Whatever culture you live in, there will ultimately be some standard that is set and by which everyone is at least loosely connected and in agreement.  The alternative is anarchy and chaos, and some strong man will come out of that to bring order, at which point freedom will be lost – possibly forever.  There are those in cultures other than America who have a very low regard for individual freedom and they prefer a powerful state which takes care of their needs and wants.  This is contrary to America’s founding culture, but its current culture is rapidly gravitating towards this end which is commonly referred to as Socialism.

Lesser, but still important, and intriguing and very acceptable, for the most part, are things like food, types of liquors, wines, and beers, clothing, idioms, traditions, festivals, courtesies, mannerisms, art, music, jewelry, make up, hair styles etc.  These are the intriguing areas where there is and should be plenty of room  for the “multi” aspect of multiculturalism, because these things do not compel people.  Nobody, except maybe your parents, make you go to a Mexican restaurant, or a Chinese restaurant.  The Chinese new year has fascinating and fun pageantry.  I love Indian (east Indian) clothing.  The traditional greeting of “Aloha” is always nice.  Southwest Indian jewelry is some of the finest in America.  Mariachi music is my favorite ethnic music, and I never get tired of it.  A slight bow when you first greet someone is a nice touch.  Unknown to many is how the cultural aspect of a hand shake or a wave came about.  A wave is from a distance, and said, at one time, I come in peace, and I have no weapon in my hand.  A handshake confirmed no weapon.  The aspects of culture mentioned in this paragraph make for an interesting and diverse culture with no real divisiveness, and this kind of multiculturalism is not only workable, but is attractive to live in and enjoy its many nuances.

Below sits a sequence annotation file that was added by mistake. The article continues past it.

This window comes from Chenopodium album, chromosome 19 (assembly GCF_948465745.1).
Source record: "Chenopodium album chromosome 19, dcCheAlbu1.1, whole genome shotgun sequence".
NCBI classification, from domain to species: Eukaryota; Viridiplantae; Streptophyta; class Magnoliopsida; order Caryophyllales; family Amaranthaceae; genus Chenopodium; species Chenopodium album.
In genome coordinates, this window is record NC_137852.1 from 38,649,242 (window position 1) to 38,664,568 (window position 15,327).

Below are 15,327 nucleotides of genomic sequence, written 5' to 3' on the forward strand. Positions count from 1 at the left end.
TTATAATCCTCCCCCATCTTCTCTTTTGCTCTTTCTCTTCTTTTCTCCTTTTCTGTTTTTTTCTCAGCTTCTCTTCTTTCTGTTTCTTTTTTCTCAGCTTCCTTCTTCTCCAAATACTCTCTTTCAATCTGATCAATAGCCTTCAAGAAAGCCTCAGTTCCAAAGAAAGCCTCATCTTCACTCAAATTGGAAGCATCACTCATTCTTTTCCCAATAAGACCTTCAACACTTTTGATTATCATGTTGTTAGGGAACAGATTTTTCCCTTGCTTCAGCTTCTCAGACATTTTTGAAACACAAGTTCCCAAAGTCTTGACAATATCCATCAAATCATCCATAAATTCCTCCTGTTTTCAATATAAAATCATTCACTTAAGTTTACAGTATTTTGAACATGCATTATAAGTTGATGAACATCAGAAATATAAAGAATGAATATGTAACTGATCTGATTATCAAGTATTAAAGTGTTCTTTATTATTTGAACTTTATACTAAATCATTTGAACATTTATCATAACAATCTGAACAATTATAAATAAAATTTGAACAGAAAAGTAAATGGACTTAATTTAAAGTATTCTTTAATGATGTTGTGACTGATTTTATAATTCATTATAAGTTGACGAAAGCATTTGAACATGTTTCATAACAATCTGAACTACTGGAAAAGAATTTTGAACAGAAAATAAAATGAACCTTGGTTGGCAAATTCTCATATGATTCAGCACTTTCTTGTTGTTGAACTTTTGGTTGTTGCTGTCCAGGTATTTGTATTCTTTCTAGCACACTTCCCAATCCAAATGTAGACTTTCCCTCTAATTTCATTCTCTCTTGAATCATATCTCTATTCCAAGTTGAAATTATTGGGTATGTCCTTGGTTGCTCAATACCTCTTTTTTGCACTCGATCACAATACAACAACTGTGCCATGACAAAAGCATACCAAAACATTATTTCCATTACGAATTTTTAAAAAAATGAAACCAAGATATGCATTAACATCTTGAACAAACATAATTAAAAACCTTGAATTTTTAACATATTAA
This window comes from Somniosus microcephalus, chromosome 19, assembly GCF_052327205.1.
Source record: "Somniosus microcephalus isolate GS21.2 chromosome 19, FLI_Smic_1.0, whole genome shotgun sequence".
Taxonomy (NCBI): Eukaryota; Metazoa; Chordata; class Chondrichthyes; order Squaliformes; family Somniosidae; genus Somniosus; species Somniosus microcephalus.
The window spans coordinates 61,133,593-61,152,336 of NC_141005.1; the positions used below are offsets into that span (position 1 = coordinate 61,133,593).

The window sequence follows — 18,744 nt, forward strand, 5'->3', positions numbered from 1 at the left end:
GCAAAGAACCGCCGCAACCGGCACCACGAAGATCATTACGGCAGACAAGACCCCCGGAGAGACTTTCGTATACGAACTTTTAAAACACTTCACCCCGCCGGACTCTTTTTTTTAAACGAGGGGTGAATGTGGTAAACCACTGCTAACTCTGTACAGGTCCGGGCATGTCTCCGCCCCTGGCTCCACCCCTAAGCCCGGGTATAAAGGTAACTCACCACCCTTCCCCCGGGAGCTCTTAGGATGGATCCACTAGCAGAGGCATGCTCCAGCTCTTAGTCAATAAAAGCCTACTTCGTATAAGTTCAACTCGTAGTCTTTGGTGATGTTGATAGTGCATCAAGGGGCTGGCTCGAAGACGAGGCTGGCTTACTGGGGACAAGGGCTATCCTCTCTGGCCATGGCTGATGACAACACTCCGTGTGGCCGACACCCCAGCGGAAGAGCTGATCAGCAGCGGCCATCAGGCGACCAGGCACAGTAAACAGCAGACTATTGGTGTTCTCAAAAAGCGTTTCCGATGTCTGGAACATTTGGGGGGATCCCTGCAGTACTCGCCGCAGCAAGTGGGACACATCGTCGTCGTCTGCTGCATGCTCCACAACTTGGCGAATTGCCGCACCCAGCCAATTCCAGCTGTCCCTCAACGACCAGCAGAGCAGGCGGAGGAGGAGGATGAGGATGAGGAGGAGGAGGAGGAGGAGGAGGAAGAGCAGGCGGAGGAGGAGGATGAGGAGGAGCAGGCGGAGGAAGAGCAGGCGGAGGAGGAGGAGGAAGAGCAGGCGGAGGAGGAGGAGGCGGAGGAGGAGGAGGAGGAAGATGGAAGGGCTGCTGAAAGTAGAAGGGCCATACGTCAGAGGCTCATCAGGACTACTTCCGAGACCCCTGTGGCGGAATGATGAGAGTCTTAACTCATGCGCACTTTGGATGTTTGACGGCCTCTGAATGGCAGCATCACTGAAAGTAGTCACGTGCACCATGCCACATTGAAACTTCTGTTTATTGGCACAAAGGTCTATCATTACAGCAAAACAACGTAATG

When you shove something down somebody’s throat against their will and contrary to the culture in which they have grown and become comfortable, then you excite anger and violence as well as segregation/isolation.  Multiculturalism must be understood and pursued in light of peace and prosperity which means there is no compelling of fundamental functions and operations of a society’s culture.  Forced culture would be allowing the cutting off of a hand for a thief, pedophilia, polygamy, stealing (some cultures pride themselves in their success in stealing and hanging on to what they steal). These are some, certainly not all, things that reflect a fundamental moral aspect to a culture.  Some standard has to prevail.  It can be the Koran (Qur’an), the Bible, the Humanest Manifesto, Communism (known as scientific atheism), and many other possibilities.  One will rise to the top and dominate.  It is up to the people who comprise the society, and subsequently culture, to make this decision.  Ultimately, the majority will likely rule, although we can see in America some extremely wealthy forces trying to have a disproportionate influence.  At one time in America, objective law from the Bible ruled.  That is changing fast, and in the transition, we have no clue how things will end up.  Violence in the streets with Antifa, and BLM (Black Lives Matter) have manifested themselves, and people have been injured and/or died as a result.